Once your programs are installed, you can begin to setup the fingerprint security system. A screen will pop up which shows the outline of two hands. Click on the first finger you wish to register. Swipe your chosen finger over the sensor. You may have to swipe several times before it locks in. Once that finger is complete, you can continue on with other fingers. These are the basic steps you need to use this drive.
(note: all photos displaying actual fingerprints have been blurred for security reasons)


There are other features that are included with this drive, some of which do require some setup. This drive has a very informative Help file that explains just how to use these other settings. This includes an email function, the ability to save your Internet Explorer Favorites and passwords on the drive, and the ability to encrypt files and directories on the hard drive of your system. Setting these features up is quite easy, and well explained by the Help file, so I won’t repeat it all here. I will explain the features with more detail later.


Basic testing of this drive involved me simply setting up the fingerprints and then trying simple tactics to beat it. I had other people try swiping their fingers. This did not work. I tried swiping my other fingers instead of the ones required. This did not work either. 
I tried swiping my finger while it was dirty. This either required extra swipes, or would not access at all. While the directions indicate that you should swipe your finger in a downward motion with your finger directly inline with the drive, I tried swiping my set-up fingers at different angles, finding that the drive accepted the prints straight, upside down, and at a 45 degree angle, but it would not read it if I tried swiping it with my finger perpendicular to the drive.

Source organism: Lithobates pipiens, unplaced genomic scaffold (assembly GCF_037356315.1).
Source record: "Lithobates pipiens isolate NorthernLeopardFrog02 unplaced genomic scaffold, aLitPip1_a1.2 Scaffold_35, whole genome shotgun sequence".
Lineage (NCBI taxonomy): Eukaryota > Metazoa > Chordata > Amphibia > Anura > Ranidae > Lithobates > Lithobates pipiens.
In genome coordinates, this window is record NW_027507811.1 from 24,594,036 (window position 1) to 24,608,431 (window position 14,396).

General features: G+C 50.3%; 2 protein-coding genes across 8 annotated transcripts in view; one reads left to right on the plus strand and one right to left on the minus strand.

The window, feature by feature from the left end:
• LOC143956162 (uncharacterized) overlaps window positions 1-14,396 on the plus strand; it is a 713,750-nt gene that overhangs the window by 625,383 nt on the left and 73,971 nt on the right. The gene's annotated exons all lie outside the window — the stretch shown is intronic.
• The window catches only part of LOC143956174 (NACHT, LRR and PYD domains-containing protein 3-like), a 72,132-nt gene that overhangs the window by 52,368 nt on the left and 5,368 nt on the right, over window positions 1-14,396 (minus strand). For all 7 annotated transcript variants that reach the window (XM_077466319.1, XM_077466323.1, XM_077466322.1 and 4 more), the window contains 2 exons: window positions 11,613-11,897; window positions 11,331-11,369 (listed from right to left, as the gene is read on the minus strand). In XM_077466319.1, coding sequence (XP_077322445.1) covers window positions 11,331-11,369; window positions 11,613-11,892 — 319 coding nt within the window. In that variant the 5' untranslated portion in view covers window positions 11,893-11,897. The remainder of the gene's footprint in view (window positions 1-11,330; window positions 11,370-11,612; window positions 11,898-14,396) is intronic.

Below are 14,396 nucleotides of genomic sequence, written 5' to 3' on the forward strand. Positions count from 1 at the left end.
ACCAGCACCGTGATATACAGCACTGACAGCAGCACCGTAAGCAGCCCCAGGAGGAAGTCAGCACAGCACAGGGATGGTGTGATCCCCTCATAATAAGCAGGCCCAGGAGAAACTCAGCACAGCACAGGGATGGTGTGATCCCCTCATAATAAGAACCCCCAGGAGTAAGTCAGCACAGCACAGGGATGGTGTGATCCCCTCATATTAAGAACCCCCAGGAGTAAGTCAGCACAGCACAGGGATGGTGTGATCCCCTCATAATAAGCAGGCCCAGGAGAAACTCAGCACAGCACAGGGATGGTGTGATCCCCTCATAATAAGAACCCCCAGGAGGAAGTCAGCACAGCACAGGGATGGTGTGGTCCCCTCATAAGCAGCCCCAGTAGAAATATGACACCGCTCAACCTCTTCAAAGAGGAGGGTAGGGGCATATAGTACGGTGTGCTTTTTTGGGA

When you plug this drive into your computer, you are required to swipe your finger to be able to access the drive. The drive also has a setting in it that allows you to change the amount of time that print is “active”. It is designed so that if you leave your computer for a set amount of time or more, the fingerprint deactivates, making the drive secure again. This can be set to any user-defined amount of time. If your print has deactivated, you simply re-swipe your finger to once again access your information.
The IE Autologin feature saves your login and password for websites. It actually adds an option into your Explorer menu to save your login. Simply go to a website of your choosing, fill in your details, and before hitting enter, select IE Autologin from the menu. Then, when you enter your details, it saves them on to your flash drive. The next time you wish to enter that site, simply open the IE Autologin function in your flash drive menu, and it will show you a list of sites with saved passwords. Select the site you want to access, and it will open that site in a new Internet Explorer window. After several seconds, your details will auto-fill, and you are then logged in. I tried several websites, and this worked for all of them. This only works with Internet Explorer, so people using Firefox and other browsers are out of luck with this feature.
Another Internet Explorer-only function is the ability to save your Favorites list on the drive. This way, when switching from computer to computer, you have access to your entire bookmark list. It is very straightforward: when you want to access a site, you simply open that feature on the menu, and it will bring up the list of Favorites that you have saved. Select the page you want to view, and it will open it in an Internet Explorer window.
The Flashmail feature allows you to save all of your email accounts on the drive, and open those drives from other computers using the drive’s built-in email viewer. The program can automatically take your email addresses from Outlook Express, or you can manually add them. You can also import your address book from Outlook.